What is GLP?
It is important that we understand what is meant by the term "GLP" and that we know what to look for when a "GLP" facility is required or claimed.
Why Should I Seek GLP Recognition with NATA?
Any facility claiming to be compliant with the Principles of Good Laboratory Practice of the Organization for Economic Cooperation and Development (OECD) under the Australian GLP compliance monitoring program must be recognised by NATA for that compliance. While some organisations claim to offer a GLP "certification", these "certifications" have no standing internationally as a demonstration of GLP compliance under a national program and the mutual acceptance of data.
Under a 1981 decision of the OECD Council, data generated in an OECD member country under its national compliance monitoring program is accepted in other OECD member countries for the purposes of product registration (Mutual Acceptance of Data). To this end NATA reports annually to the other national GLP compliance monitoring authorities, detailing the facilities currently in the Australia program and their current GLP compliance status.
As of January 2003, the APVMA (Australian Pesticides and Veterinary Medicines Authority), formerly the NRA (National Registration Authority), has mandated that all residue studies must be done in compliance with the OECD Principles of Good Laboratory Practice. Further details, including exemptions to this requirement, can be found in the NRA Gazette No3, 5 March 2002.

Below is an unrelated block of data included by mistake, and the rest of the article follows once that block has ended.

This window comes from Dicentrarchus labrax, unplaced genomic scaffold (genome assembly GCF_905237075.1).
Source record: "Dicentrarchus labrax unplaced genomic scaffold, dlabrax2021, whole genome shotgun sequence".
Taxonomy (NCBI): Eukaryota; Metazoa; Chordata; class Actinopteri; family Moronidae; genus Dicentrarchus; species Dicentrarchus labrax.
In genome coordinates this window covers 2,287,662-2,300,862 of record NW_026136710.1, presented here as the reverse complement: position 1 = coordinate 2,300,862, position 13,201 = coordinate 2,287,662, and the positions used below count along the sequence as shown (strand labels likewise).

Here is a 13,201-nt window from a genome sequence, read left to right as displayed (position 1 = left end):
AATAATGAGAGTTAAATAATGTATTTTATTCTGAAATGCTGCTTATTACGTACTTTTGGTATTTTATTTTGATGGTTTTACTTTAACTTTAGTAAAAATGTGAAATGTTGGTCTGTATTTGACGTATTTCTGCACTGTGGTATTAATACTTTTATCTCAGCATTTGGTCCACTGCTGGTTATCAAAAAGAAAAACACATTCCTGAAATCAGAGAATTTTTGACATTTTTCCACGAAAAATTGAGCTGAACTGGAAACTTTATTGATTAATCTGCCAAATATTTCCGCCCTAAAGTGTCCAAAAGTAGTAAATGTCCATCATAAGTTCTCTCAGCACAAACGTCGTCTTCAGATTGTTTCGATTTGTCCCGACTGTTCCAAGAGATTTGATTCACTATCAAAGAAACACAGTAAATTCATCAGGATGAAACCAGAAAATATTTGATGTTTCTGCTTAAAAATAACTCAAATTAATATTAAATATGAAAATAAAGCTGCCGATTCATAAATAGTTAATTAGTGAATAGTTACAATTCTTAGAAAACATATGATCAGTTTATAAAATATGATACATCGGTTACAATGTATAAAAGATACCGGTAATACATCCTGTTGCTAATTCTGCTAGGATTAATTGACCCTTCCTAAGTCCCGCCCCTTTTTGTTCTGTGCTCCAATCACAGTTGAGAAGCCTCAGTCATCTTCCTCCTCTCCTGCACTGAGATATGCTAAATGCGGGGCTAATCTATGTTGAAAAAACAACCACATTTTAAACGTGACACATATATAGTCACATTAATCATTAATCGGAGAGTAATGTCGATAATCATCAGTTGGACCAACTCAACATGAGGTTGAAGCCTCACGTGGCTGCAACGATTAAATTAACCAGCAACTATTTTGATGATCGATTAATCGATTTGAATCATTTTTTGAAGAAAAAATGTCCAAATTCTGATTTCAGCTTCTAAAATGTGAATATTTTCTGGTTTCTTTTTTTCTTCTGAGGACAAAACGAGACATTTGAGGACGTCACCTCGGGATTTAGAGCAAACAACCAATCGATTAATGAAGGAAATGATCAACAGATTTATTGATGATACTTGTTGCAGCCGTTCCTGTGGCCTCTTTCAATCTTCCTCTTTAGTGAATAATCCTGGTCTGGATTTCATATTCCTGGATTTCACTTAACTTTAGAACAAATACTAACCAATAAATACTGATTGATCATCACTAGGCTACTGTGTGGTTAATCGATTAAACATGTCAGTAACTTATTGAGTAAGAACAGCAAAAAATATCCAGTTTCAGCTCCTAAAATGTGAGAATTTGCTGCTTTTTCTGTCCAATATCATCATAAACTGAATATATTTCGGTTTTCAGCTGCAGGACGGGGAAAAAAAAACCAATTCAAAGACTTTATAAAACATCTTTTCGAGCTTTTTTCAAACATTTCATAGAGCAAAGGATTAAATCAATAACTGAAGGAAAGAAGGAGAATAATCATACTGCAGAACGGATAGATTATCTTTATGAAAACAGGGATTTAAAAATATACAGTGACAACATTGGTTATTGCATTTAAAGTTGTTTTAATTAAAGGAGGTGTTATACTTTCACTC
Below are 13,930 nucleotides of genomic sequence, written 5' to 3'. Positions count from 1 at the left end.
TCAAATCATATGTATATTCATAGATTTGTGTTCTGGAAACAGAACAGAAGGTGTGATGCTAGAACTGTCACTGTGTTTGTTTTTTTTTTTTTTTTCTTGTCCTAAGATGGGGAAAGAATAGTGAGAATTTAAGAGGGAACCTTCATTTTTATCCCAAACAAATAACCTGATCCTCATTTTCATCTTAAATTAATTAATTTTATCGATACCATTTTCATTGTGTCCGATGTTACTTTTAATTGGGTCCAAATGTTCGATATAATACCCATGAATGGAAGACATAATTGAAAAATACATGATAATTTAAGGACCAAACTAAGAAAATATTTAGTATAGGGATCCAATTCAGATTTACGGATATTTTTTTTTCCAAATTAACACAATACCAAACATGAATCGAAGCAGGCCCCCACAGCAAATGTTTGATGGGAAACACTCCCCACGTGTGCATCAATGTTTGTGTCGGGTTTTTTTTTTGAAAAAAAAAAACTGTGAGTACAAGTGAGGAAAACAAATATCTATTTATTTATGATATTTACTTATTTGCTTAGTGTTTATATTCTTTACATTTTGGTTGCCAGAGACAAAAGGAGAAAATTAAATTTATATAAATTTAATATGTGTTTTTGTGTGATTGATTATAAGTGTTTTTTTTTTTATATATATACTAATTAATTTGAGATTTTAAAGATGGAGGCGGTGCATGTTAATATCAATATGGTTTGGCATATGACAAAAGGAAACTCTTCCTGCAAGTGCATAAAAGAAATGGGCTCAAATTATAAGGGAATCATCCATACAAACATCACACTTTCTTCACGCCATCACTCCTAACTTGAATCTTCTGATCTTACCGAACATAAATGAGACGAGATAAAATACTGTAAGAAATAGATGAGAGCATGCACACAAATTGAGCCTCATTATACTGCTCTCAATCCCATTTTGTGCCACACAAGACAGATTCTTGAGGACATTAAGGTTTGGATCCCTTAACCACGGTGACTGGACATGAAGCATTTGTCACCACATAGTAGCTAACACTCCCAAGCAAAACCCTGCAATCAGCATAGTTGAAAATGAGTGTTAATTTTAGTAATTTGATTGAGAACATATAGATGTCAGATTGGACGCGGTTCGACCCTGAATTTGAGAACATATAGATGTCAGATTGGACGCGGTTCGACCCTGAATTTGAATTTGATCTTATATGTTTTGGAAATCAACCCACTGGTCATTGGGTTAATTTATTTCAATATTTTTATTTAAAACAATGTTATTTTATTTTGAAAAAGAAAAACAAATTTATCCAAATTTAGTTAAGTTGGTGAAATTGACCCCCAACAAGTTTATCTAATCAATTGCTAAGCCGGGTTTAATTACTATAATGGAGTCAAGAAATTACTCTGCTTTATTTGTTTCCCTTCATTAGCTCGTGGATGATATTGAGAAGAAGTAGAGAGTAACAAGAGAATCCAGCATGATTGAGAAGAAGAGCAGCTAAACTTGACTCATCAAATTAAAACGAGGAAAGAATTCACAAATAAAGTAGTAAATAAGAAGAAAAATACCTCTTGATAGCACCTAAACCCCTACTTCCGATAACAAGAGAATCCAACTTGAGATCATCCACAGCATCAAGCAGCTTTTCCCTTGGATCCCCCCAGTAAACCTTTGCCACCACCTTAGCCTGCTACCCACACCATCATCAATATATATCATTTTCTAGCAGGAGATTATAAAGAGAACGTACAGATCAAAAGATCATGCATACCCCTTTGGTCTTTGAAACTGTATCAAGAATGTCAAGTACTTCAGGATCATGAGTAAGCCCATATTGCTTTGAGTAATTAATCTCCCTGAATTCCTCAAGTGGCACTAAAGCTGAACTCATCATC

What Are the OECD Principles?
The basic document dealing with GLP is the OECD Principles of Good Laboratory Practice, published by the OECD's Environment Directorate, and most recently revised in 1998. This document is produced by the OECD GLP Working Group, on which Australia is represented by NATA as the national GLP compliance monitoring authority, recognised as such by NATA's Memorandum of Understanding with the Commonwealth Government. Some national monitoring authorities issue their own versions of the OECD Principles (e.g. USFDA, USEPA, various Japanese ministries) but the OECD Principles of GLP are the foundation of these other documents that may be issued as part of national legislation.
Facilities in Australia producing data that will be presented in the US, Japan or any other OECD member country must comply with Australian requirements, not those of the receiving country. In other words, Australian facilities do not have to test to the USFDA document.
The basis for the development of GLP was to provide assurance regarding test data from non-clinical studies related to the hazard assessment of chemicals (pharmaceuticals, veterinary and agricultural chemicals, identical chemicals) when manufacturers are seeking to register products for use. In Australia, the relevant registration authorities are the Therapeutic Goods Administration (TGA) (for pharmaceuticals), the National Registration Authority (NRA) (for veterinary and agricultural chemicals), and the National Industrial Chemicals Notification and Assessment Scheme (NICNAS) (for industrial chemicals).
How Do I Apply the GLP Principles?